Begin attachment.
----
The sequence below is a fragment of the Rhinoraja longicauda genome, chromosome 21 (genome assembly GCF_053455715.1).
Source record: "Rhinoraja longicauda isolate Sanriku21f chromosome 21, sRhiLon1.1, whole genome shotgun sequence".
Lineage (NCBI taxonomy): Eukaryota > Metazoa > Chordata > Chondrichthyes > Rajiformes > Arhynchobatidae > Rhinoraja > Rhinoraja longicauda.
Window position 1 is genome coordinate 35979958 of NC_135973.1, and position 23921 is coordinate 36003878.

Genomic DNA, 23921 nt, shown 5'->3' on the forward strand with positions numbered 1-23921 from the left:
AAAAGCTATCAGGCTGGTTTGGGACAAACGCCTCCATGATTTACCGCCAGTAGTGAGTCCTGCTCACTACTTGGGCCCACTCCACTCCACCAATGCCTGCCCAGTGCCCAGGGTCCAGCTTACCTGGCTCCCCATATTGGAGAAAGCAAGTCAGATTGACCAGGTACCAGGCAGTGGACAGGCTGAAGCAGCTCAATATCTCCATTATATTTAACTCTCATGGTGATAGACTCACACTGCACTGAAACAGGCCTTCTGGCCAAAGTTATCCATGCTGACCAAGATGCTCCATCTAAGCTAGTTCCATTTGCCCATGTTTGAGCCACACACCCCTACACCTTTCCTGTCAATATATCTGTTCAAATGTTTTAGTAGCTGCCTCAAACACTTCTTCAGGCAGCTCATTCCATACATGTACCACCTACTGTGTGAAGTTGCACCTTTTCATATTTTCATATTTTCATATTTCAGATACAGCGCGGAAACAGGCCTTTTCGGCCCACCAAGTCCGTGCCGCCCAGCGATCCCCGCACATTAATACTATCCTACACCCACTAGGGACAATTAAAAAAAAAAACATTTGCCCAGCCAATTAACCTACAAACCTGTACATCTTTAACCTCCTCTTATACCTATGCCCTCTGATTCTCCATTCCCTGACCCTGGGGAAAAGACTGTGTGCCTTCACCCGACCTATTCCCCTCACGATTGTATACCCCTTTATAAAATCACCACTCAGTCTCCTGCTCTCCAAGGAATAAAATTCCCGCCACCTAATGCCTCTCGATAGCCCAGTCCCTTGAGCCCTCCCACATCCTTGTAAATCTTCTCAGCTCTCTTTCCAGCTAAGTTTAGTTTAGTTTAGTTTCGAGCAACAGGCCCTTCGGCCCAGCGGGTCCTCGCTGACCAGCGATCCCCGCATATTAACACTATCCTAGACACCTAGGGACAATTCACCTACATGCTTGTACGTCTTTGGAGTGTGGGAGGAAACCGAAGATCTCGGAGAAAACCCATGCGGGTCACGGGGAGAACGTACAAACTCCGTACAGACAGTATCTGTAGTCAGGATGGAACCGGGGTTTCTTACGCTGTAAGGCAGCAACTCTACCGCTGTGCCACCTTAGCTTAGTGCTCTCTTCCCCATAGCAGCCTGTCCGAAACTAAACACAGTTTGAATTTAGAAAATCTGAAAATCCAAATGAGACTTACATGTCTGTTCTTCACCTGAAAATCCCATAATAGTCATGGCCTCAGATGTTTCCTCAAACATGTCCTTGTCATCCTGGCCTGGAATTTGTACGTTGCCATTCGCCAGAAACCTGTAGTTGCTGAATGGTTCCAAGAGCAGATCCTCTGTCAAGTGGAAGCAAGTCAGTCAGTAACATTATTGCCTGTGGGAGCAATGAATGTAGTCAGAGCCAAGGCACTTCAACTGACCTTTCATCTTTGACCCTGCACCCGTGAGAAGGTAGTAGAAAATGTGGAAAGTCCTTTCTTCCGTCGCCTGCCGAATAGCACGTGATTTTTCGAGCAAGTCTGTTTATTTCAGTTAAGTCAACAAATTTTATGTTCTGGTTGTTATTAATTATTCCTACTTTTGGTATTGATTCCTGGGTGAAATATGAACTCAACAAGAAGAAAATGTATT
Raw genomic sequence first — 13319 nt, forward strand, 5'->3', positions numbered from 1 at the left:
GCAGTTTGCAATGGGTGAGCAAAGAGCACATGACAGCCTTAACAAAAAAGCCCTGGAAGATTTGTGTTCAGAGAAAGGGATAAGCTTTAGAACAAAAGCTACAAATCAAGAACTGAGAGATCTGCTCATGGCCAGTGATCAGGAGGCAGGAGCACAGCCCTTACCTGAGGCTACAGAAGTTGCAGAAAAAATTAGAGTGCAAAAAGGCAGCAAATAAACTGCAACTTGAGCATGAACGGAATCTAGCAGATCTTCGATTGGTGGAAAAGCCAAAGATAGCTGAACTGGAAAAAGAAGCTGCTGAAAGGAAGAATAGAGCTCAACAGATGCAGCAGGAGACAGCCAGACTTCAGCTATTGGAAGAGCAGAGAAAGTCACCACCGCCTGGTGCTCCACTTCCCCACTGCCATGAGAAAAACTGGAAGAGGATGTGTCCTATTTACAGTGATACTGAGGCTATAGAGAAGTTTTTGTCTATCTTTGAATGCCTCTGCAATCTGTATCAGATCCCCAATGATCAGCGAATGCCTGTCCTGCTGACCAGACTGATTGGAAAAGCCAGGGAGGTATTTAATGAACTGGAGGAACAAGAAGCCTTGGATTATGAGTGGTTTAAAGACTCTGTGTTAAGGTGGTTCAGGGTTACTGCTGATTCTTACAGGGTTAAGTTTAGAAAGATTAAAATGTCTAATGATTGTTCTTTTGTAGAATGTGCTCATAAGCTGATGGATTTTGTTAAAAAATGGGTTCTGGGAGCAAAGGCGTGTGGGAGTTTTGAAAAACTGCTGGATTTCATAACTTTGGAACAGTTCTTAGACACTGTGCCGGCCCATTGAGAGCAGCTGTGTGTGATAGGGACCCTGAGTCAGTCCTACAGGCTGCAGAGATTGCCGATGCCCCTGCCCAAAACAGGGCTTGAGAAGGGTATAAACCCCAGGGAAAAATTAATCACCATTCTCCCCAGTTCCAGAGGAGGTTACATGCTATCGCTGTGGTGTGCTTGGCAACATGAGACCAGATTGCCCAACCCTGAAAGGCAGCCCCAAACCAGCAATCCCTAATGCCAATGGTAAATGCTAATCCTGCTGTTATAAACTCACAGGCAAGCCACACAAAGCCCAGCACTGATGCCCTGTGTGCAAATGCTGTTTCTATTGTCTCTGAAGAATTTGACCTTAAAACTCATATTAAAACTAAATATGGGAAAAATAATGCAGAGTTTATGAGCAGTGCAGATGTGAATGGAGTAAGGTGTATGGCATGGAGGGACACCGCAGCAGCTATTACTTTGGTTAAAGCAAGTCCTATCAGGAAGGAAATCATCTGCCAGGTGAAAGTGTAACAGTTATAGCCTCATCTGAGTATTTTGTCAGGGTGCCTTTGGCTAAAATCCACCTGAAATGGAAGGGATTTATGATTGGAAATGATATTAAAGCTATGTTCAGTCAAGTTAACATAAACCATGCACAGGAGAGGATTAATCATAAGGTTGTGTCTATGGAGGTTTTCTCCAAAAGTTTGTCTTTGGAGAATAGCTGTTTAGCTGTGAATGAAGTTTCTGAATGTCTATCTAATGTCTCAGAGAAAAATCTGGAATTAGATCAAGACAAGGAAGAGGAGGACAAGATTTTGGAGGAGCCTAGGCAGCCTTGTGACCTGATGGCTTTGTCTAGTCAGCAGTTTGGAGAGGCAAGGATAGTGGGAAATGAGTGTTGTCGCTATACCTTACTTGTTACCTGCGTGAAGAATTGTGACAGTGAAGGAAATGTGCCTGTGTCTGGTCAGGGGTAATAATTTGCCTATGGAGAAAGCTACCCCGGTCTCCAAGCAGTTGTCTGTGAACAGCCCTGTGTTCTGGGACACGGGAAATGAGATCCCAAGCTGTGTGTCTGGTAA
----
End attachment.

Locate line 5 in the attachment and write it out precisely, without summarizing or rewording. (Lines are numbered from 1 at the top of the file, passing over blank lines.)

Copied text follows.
Genomic DNA, 23921 nt, shown 5'->3' on the forward strand with positions numbered 1-23921 from the left: